Threat intelligence software helps to overcome that problem. It presents a cascading series of preformatted dashboards which provide visual alert cues to the health, or otherwise, of the network, devices, and applications generating logs.

The power of threat intelligence comes from two main areas:

  1. It collates vast amounts of log data into meaningful information. This information can be visualised on dashboards calibrated out of the box to highlight potential problems using predefined key performance indicators (KPIs) to find potential security incidents. Regardless of what kind of application, system or device is generating the log, it can offer summary and detailed insights, drilling down to the raw data.  Once baselines are established, you can customise further, perhaps desensitising certain alerts and filtering out other noise to reduce false positives. Or, you can increase sensitivity on systems or applications that have highly restricted access in certain security zones.  Additionally, you can easily plug in new log sources at any time from other applications that provide better context of activity or devices such as the new vending machine in the hall which polls an internet connection once a day.
  2. Threat intelligence looks across the entire log universe in your organisation, pulling data from many sources to help connect the dots on what is occurring. It looks for patterns and behaviours which indicate that an attack (internal or external) is being attempted, policies are breached, strange or unauthorised user activity is occurring, or a device or application isn’t behaving as expected. By reducing false positives, security teams can spend more time on real and important incidents.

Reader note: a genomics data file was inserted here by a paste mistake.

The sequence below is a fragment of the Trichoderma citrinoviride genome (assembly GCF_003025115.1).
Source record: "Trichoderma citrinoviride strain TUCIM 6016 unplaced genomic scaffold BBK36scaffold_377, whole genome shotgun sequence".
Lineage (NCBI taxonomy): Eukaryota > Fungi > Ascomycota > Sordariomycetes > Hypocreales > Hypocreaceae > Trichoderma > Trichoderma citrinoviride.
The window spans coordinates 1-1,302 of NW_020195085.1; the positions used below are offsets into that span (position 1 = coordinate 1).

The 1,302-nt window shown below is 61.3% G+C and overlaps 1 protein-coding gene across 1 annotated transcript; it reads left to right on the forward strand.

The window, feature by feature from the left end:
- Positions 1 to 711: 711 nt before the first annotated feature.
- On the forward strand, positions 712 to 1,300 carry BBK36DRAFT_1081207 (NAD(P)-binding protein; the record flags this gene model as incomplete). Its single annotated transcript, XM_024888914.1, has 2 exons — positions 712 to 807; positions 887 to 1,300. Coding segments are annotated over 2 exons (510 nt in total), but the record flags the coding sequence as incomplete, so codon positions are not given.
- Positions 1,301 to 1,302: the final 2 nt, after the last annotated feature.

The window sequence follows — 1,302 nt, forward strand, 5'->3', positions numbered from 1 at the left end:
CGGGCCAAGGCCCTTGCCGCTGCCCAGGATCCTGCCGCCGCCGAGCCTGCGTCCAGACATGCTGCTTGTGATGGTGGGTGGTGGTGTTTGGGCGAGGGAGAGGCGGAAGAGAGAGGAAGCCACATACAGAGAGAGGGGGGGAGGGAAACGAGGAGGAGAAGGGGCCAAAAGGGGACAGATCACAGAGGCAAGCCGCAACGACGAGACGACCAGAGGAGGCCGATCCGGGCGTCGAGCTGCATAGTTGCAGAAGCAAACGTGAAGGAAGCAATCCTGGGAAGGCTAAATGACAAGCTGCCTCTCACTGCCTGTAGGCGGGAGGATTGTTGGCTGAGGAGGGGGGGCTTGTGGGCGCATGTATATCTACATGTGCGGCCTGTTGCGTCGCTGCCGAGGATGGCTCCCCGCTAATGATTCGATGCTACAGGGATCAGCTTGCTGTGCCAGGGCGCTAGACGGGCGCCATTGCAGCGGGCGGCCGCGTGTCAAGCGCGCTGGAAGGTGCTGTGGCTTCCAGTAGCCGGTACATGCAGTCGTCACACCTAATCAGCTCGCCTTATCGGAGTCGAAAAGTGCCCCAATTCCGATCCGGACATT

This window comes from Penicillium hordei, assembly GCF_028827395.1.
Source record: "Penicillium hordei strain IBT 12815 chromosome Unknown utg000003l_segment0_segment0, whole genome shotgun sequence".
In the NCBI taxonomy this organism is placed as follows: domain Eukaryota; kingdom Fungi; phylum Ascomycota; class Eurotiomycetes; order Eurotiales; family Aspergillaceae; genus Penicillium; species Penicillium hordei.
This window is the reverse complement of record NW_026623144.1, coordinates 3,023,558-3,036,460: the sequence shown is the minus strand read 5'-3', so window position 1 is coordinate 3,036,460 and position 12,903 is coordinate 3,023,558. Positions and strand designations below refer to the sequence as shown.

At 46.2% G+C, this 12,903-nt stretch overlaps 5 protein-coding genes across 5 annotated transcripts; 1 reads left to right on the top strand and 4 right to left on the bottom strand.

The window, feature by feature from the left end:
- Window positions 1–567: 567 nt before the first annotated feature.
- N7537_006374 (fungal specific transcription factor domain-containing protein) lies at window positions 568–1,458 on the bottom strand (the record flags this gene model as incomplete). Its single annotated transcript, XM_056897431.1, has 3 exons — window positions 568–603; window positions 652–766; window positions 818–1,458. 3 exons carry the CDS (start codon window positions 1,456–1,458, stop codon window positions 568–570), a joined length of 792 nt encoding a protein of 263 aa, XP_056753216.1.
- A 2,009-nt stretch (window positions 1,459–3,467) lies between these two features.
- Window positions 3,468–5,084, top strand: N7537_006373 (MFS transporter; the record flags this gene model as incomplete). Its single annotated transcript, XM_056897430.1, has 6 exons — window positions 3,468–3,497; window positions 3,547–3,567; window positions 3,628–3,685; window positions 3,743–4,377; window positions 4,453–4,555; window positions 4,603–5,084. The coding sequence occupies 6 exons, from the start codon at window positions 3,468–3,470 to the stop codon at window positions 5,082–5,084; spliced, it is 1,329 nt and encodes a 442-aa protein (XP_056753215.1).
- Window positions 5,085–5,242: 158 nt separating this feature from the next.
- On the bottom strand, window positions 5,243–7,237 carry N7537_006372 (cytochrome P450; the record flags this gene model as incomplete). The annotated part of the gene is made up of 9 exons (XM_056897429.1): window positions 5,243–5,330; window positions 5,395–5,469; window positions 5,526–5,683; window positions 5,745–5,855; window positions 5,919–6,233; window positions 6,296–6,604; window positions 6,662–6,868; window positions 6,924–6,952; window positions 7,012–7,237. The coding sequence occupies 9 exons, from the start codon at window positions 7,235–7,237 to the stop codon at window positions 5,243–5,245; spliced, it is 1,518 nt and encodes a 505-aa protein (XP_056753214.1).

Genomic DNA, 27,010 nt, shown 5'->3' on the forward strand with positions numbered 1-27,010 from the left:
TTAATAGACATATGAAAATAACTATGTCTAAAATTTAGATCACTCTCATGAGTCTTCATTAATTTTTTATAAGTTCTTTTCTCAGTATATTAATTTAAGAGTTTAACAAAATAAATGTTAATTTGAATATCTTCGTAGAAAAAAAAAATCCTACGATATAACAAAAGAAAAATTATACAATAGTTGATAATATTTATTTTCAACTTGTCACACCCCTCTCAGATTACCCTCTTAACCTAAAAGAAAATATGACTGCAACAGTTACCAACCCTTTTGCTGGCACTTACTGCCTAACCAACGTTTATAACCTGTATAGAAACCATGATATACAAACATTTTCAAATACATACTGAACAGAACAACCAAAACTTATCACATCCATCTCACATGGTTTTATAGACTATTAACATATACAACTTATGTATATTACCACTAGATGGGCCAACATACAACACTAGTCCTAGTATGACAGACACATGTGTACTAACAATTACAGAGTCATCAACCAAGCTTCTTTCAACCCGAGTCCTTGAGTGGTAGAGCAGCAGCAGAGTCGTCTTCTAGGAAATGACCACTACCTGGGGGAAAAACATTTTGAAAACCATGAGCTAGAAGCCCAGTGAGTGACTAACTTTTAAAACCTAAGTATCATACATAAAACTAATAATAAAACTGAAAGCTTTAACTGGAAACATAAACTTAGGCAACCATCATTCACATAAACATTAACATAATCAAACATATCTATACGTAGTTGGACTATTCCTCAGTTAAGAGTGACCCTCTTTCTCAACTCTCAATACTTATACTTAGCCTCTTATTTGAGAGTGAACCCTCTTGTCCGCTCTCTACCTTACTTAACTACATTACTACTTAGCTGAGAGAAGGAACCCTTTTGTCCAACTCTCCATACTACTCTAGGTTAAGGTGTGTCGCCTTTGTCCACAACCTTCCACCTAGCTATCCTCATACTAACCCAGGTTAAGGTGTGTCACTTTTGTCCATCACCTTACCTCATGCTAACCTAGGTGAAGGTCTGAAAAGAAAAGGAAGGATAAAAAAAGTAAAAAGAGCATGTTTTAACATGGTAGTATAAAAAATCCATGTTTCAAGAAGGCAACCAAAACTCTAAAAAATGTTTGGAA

While most security platforms will pick up obvious outside hacking behaviour like DDoS or multiple random user login attempts, they won’t see more subtle things like a successful change to a firewall policy conducted at an uncharacteristic time of day, or a legitimate user asking for password resets when their account is suspended while on leave (common practice for people in financial roles), or users being granted administrative access, or when an admin generates multiple user accounts or passwords over and above what they normally do, or when a switch or system is remotely switched off and on again multiple times, perhaps in an attempt to load a compromised boot file.

In short, threat intelligence solutions collect, store, and analyse everything. And, they increasingly apply machine learning to make connections within the data that simply wouldn’t be apparent to other systems, or even to highly skilled analysts as they often suffer information overload. Finding the proverbial needle in the haystack is the key.

The irony is we’ve been insisting on capturing logs for decades, and who knows how many opportunities have been lost because we simply couldn’t act on the information in real-time or understand it in the wider context of how our organisations operate. As organisations have grown and more systems are on the network the logging load has increased exponentially.

This threat intelligence capability is being coined as next-generation SIEM technology in the market. It’s pretty obvious that it will become pervasive technology very quickly as the market needs more context with security log data that is a result of incidents.

Traditional SIEM is not going anywhere soon and clearly has a role to play but, increasingly, you will see the same information going to a next-generation SIEM with threat intelligence capability in the platform, which can also take some of its data feed from the traditional SIEMs.